- In a patient with generalized pain and reduced physical capacity, osteological parameters such as phosphate, 25-OH vitamin D3 and 1,25-(OH)2D3, as well as bone-specific alkaline phosphatase levels in serum should be determined. Hypophosphatemia should always lead to further diagnostic investigations aiming at the detection of an FGF-23-producing tumor.
Shintaro Kawai, Hiroyuki Ariyasu, Yasushi Furukawa, Reika Yamamoto, Shinsuke Uraki, Ken Takeshima, Kenji Warigaya, Yuji Nakamoto and Takashi Akamizu
Tumor-induced osteomalacia (TIO) is a rare paraneoplastic syndrome characterized by renal phosphate wasting leading to hypophosphatemia due to excessive actions of fibroblast growth factor 23 (FGF23) produced by the tumors. Although the best way of curing TIO is complete resection, it is usually difficult to detect the culprit tumors by general radiological modalities owing to the size and location of the tumors. We report a case of TIO in which the identification of the tumor by conventional imaging studies was difficult. Nonetheless, a diagnosis was made possible by effective use of multiple modalities. We initially suspected that the tumor existed in the right dorsal aspect of the scapula by 68Ga-DOTATOC positron emission tomography/computed tomography (68Ga-DOTATOC-PET/CT) and supported the result by systemic venous sampling (SVS). The tumor could also be visualized by 3T-magnetic resonance imaging (MRI), although it was not detected by 1.5T-MRI, and eventually be resected completely. In cases of TIO, a stepwise approach of 68Ga-DOTATOC-PET/CT, SVS and 3T-MRI can be effective for confirmation of diagnosis.
- TIO shows impaired bone metabolism due to excessive actions of FGF23 produced by the tumor. The causative tumors are seldom detected by physical examinations and conventional radiological modalities.
- In TIO cases, in which the localization of the culprit tumors is difficult, 68Ga-DOTATOC-PET/CT should be performed as a screening of localization and thereafter SVS should be conducted to support the result of the somatostatin receptor (SSTR) imaging leading to increased diagnosability.
- When the culprit tumors cannot be visualized by conventional imaging studies, using high-field MRI at 3T and comparing it to the opposite side are useful after the tumor site was determined.
Andrew R Tang, Laura E Hinz, Aneal Khan and Gregory A Kline
Hereditary hypophosphatemic rickets with hypercalciuria (HHRH) is a rare, autosomal recessive disorder caused by mutations in the SLC34A3 gene that encodes the renal sodium-dependent phosphate cotransporter 2c (NaPi-IIc). It may present as intermittent mild hypercalcemia which may attract initial diagnostic attention but appreciation of concomitant hypophosphatemia is critical for consideration of the necessary diagnostic approach. A 21-year-old woman was assessed by adult endocrinology for low bone mass. She initially presented age two with short stature, nephrocalcinosis and mild intermittent hypercalcemia with hypercalciuria. She had no evidence of medullary sponge kidney or Fanconi syndrome and no bone deformities, pain or fractures. She had recurrent episodes of nephrolithiasis. In childhood, she was treated with hydrochlorothiazide to reduce urinary calcium. Upon review of prior investigations, she had persistent hypophosphatemia with phosphaturia, low PTH and a high-normal calcitriol. A diagnosis of HHRH was suspected and genetic testing confirmed a homozygous c.1483G>A (p.G495R) missense mutation of the SLC34A3 gene. She was started on oral phosphate replacement which normalized her serum phosphate, serum calcium and urine calcium levels over the subsequent 5 years. HHRH is an autosomal recessive condition that causes decreased renal reabsorption of phosphate, leading to hyperphosphaturia, hypophosphatemia and PTH-independent hypercalcemia due to the physiologic increase in calcitriol which also promotes hypercalciuria. Classically, patients present in childhood with bone pain, vitamin D-independent rickets and growth delay. This case of a SLC34A3 mutation illustrates the importance of investigating chronic hypophosphatemia even in the presence of other more common electrolyte abnormalities.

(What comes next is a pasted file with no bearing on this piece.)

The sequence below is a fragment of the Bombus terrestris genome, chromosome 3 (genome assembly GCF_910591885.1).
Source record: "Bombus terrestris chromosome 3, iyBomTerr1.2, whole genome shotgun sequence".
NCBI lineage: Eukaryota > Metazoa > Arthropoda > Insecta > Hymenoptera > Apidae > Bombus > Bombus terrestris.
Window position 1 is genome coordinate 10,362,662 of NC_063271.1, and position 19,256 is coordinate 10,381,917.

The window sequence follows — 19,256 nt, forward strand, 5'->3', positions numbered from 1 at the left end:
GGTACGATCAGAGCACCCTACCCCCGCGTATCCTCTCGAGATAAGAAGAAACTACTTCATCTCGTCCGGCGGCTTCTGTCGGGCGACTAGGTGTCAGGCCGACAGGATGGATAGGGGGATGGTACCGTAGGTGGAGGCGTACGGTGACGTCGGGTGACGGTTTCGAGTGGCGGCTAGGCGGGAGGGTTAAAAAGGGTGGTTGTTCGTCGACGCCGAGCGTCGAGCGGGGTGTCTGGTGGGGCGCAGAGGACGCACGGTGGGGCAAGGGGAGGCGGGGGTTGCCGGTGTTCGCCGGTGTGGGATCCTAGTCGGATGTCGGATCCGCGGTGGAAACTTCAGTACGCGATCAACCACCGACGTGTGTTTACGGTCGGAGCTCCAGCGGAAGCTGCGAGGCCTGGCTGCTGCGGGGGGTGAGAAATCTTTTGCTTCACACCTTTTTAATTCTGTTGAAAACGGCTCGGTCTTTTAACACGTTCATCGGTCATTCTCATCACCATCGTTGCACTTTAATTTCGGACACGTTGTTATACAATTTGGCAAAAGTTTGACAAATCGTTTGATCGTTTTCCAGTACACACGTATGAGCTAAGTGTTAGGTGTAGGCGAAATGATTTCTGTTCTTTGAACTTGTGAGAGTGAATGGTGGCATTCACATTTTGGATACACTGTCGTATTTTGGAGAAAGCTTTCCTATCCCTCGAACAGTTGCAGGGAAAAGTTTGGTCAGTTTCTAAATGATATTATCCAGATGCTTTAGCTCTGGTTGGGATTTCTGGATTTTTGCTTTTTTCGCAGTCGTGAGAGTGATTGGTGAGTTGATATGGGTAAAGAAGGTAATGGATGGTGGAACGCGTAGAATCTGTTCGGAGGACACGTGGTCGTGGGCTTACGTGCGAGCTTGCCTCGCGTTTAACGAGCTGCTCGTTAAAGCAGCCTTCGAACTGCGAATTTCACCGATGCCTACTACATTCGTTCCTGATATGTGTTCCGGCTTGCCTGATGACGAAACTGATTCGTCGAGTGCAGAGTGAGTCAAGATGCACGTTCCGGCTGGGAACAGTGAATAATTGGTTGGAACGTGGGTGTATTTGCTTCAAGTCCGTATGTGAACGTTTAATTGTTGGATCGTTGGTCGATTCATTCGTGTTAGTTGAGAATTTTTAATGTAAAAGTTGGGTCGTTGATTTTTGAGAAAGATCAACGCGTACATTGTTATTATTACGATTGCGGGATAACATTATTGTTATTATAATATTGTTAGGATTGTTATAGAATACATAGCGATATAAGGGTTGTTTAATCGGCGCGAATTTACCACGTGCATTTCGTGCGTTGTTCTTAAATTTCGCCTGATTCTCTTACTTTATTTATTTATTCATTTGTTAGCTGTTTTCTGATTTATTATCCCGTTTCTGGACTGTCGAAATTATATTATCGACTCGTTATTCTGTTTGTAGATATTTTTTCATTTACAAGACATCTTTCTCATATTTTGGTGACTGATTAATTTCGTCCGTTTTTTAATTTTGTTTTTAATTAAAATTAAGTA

- Hypophosphatemia is an important diagnostic clue that should not be ignored, even in the face of more common electrolyte disorders.
- HHRH is a cause of PTH-independent hypophosphatemia that may also show hypercalcemia.
- HHRH is a cause of hypophosphatemic nephrocalcinosis that should not be treated with calcitriol, unlike other congenital phosphate wasting syndromes.
- Some congenital phosphate wasting disorders may not present until adolescence or early adulthood.
Maria P Yavropoulou, Christos Poulios, Christoforos Foroulis, Symeon Tournis, Prodromos Hytiroglou, Kalliopi Kotsa, Isaak Kessisoglou and Pantelis Zebekakis